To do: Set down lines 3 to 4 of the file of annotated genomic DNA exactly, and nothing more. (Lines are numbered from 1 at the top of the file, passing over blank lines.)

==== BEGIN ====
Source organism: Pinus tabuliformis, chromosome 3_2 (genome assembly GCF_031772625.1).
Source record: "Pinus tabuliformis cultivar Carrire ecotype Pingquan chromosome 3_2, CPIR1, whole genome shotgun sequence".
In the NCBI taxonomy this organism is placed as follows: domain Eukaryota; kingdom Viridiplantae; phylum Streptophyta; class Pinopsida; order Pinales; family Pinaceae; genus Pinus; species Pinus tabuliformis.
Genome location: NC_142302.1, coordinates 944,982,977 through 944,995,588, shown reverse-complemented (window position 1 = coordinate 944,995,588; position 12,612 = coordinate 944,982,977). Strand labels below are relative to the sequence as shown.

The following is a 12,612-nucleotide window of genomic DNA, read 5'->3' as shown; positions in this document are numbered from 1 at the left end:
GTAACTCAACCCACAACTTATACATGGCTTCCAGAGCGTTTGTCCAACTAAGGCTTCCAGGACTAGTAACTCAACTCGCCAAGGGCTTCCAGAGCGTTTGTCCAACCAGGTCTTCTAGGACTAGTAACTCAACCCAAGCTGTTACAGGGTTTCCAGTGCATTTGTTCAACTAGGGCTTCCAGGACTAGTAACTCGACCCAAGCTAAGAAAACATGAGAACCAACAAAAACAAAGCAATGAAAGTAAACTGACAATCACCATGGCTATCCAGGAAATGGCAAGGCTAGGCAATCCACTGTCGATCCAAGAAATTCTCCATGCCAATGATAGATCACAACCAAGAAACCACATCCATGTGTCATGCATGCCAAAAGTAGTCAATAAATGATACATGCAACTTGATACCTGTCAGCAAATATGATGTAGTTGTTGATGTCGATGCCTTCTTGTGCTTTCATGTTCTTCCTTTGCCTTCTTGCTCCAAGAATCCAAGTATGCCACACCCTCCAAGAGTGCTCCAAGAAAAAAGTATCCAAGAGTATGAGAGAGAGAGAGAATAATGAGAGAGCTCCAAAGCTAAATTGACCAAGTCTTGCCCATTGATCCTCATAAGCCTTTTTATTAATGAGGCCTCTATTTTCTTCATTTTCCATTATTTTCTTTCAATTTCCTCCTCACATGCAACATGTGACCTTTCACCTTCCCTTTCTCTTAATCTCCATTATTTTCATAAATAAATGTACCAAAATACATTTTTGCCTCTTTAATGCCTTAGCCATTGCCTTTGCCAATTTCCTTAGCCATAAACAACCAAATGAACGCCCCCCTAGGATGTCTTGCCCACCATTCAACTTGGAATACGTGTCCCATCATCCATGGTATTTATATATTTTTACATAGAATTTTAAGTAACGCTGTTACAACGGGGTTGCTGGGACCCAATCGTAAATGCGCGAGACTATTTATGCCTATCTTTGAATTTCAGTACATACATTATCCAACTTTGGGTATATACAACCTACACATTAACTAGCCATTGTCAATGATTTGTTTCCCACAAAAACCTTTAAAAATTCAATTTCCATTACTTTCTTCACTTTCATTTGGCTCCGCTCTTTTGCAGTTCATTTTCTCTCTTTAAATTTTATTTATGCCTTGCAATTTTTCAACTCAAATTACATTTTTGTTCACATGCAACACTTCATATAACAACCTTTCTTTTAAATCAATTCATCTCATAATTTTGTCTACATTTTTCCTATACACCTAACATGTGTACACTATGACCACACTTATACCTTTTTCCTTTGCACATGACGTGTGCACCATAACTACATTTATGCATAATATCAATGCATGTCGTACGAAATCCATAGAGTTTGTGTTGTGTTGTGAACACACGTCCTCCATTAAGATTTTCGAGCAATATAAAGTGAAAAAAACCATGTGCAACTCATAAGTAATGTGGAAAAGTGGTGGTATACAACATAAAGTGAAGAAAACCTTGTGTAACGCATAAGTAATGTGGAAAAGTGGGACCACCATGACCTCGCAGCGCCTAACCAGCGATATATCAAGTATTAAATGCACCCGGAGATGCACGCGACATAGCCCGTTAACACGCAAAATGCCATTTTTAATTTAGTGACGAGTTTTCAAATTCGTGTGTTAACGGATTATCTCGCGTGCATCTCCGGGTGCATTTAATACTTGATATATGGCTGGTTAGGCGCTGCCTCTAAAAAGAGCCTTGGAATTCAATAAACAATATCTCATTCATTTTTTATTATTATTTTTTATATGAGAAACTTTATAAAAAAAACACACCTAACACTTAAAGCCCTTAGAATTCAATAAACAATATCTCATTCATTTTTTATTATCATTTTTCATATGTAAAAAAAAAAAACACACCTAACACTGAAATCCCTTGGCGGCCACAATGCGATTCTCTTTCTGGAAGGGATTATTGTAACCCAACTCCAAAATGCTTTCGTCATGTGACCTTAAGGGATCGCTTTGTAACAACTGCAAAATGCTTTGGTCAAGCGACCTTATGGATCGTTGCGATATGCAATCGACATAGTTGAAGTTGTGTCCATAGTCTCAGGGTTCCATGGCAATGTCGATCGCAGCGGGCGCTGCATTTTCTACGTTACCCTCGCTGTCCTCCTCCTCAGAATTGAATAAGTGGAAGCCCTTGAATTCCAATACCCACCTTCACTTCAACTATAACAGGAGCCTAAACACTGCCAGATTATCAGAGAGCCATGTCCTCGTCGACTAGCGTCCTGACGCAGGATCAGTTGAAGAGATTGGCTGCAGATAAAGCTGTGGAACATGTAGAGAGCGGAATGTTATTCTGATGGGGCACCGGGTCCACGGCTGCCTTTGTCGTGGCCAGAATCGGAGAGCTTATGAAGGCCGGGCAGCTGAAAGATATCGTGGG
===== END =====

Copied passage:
In the NCBI taxonomy this organism is placed as follows: domain Eukaryota; kingdom Viridiplantae; phylum Streptophyta; class Pinopsida; order Pinales; family Pinaceae; genus Pinus; species Pinus tabuliformis.
Genome location: NC_142302.1, coordinates 944,982,977 through 944,995,588, shown reverse-complemented (window position 1 = coordinate 944,995,588; position 12,612 = coordinate 944,982,977). Strand labels below are relative to the sequence as shown.